After 150 years, the defining moments that make up the history of Montgomery’s First Baptist Church on Ripley Street can be assembled like panes in a stained glass window:
The church’s organization by 700 free black citizens after the Emancipation Proclamation was recognized in Montgomery in 1866. The construction of the first church on Columbus Street in 1867. The brick-by-brick construction of the current “Brick-A-Day” structure. The civil rights meetings held and the hours spent in terror when the Ku Klux Klan laid siege to the church in 1961.
If the story of First Baptist Church can be told in a hymn, those are but a few lines.
First Baptist Church kicked off its 150th anniversary celebration Friday night with a banquet dinner at the Renaissance Convention Center. The day before, Rev. E. Baxter Morris sat in the pews of his church digesting the history that surrounded him.
When Morris, the church’s ninth and longest serving pastor, was asked what he thought the church’s single defining moment was, he didn’t hesitate.
“Every Sunday morning,” Morris said.
The beauty of First Baptist Church lies in the church’s acknowledgement and preservation of its history. The strength of the church, however, has always been its commitment to progress and social change.
“You know the history is there. You know what’s behind you, but every day you face new challenges,” Morris said.
Historian Richard Bailey, who is also president of the Emancipation Association of Montgomery, said the church immediately became a home for scores of African Americans who were finding their way post-emancipation.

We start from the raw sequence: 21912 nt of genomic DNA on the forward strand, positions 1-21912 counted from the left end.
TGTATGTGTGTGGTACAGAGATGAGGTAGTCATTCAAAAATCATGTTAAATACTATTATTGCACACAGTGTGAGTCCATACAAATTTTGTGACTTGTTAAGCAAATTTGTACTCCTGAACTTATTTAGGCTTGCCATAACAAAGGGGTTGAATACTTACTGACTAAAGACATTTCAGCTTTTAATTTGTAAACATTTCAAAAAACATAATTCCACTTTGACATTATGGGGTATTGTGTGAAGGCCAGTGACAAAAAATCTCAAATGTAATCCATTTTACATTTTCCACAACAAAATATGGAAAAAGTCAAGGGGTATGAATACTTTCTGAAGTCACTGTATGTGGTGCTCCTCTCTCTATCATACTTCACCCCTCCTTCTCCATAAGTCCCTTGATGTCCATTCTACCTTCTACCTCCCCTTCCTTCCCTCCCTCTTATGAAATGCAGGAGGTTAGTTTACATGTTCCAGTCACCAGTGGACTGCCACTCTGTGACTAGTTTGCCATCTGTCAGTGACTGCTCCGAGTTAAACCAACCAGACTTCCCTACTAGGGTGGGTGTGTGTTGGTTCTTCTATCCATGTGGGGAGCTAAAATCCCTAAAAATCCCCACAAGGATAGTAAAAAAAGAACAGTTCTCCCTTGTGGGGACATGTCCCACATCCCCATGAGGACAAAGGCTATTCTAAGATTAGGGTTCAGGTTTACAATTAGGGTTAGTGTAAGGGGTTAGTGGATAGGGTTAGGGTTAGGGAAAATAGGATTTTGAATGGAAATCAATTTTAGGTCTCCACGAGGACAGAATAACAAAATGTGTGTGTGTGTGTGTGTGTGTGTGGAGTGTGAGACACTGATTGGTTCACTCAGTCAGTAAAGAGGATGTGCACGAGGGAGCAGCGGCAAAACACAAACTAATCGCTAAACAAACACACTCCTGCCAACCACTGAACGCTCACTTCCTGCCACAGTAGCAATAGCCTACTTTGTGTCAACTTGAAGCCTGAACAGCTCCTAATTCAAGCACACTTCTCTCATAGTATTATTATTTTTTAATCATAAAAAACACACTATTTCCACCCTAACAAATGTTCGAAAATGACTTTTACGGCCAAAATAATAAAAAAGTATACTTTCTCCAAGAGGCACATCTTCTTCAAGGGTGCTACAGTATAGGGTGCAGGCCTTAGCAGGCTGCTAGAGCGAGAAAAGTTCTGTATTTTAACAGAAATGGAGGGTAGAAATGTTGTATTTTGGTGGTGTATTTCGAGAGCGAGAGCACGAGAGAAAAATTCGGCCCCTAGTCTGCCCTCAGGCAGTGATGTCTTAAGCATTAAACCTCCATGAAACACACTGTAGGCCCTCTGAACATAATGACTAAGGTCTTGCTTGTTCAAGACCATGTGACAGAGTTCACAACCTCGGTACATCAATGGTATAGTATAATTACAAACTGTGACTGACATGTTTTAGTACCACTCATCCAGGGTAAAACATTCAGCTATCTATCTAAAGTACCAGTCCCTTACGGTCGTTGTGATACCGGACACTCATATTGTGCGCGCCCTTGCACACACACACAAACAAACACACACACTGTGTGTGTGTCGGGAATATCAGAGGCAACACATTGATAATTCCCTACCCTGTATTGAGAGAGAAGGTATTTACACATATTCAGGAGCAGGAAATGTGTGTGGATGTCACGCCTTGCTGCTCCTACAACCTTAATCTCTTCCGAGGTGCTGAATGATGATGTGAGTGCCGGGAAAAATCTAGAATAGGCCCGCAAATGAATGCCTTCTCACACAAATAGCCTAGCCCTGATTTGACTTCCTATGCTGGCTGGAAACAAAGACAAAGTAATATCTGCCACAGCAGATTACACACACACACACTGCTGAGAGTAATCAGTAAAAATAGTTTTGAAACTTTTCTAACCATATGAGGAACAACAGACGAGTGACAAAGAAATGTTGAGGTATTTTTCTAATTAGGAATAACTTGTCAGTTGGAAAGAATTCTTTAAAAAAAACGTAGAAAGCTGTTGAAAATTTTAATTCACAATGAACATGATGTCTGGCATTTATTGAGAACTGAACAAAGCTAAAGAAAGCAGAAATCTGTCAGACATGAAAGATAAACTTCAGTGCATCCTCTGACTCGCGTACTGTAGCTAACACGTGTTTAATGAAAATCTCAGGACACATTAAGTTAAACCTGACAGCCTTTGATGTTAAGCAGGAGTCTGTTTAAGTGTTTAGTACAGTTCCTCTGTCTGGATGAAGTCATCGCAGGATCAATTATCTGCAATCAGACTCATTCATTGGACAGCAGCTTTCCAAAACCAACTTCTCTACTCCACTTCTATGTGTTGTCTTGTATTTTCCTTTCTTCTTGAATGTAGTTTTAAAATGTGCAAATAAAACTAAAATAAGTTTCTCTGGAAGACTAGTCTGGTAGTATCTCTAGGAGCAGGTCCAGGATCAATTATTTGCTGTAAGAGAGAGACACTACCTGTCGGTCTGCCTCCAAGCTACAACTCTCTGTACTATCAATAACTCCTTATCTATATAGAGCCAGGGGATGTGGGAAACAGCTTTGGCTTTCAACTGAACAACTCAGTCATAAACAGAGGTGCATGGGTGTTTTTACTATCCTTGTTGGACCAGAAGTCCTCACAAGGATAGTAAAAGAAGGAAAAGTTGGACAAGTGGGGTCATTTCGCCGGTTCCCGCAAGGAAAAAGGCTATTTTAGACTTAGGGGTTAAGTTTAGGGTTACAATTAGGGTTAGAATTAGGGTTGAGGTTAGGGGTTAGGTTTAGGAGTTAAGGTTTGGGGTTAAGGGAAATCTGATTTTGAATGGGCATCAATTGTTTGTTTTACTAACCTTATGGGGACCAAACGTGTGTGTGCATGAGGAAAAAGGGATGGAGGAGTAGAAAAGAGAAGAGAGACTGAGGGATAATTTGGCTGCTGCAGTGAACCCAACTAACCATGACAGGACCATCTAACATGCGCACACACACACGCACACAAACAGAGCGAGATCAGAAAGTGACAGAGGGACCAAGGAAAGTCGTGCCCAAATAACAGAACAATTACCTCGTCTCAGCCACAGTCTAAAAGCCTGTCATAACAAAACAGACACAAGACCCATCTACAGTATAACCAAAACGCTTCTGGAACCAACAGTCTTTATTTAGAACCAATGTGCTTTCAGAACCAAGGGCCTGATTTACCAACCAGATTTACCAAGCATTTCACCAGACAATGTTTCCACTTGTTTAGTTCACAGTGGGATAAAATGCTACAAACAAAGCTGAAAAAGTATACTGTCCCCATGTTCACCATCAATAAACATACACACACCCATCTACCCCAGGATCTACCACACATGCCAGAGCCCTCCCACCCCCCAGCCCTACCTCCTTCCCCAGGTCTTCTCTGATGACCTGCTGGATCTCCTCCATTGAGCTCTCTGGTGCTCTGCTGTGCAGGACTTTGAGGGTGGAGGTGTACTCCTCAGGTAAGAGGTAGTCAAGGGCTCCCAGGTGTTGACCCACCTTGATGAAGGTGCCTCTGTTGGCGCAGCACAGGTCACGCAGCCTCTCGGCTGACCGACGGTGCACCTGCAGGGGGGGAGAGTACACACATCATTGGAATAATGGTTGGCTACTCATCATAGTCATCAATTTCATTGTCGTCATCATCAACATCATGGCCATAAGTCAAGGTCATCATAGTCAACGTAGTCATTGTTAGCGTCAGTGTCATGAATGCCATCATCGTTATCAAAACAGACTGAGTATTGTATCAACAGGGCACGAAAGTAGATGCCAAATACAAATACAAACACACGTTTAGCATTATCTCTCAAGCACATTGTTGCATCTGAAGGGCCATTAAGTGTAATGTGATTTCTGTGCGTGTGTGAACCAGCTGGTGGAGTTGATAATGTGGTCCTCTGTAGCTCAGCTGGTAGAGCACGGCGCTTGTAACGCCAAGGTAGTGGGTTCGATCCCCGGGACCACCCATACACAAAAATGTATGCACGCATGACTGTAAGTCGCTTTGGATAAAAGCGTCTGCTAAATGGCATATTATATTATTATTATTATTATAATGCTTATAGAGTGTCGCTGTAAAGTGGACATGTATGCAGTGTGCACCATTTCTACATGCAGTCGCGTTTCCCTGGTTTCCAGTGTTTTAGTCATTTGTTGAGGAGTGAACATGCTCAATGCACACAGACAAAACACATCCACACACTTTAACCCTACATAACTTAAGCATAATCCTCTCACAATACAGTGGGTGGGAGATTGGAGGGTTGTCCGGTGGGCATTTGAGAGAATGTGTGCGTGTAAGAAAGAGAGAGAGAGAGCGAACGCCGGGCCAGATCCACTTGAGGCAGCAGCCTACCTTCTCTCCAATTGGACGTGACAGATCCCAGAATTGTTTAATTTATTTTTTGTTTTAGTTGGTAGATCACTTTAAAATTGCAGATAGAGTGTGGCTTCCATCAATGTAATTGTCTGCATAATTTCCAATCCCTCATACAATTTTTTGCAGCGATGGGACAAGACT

“When the Civil War ended in 1865, First Baptist Church laid the foundation for African Americans in the city. It was a beacon of hope. It was a foundation of worship. It was a place where people could feel there was a tomorrow,” Bailey said.
The church was founded in 1866 by former slaves of those who attended the First Baptist Church that now sits on South Perry Street. More importantly, the split was amicable and cemented a friendly relationship between what became two different colored branches of the same tree, according to Bailey.
“First Baptist Church set the standard for black and white relationships in this city,” Bailey said. “When black members of the white congregation wanted to separate in 1866, Rev. Tichenor helped them separate, raise funds, whatever those black ministers needed. They could depend on white ministers for their cooperation and that relationship maintains even to this day.”
To this day, the official legal name of the second First Baptist Church is First Baptist Church Colored.
“When I got here some said we had to change it, but I said, ‘No that’s history. You don’t change your history.’ That was a time when we made more progress we’ve ever made in our lives. Historically that name still has significance. We bookmarked that, because you don’t want your children to ever forget the important moments along the way that say, ‘This is how you got to where you are now,'” Morris said.
Church members completed the first church in 1867 on Columbus Street. In the years before that structure burned down, the church and its members began a tradition of committing to a higher calling.
“Early on the church had that sense of commitment to a cause larger than itself,” Morris said.
It was on Columbus Street that both the Alabama Baptist State Convention and the National Baptist Convention were formed, the latter of which Morris said is now the “largest religious gathering of blacks in the country.”
Some church members founded Dexter Avenue Baptist Church, and in 1873, First Baptist parishioner Latty J. Williams became the first person to introduce a civil rights bill to the state legislature, according to Bailey.
“Many people talk about (First Baptist Church Rev.) Abernathy and what he did in the civil rights movement. Almost nobody talks about the fact that the first civil rights bill to be presented in Alabama legislature was presented by a member of First Baptist Church,” Bailey said.
Source: Montgomery Advertiser | Andrew J. Yawn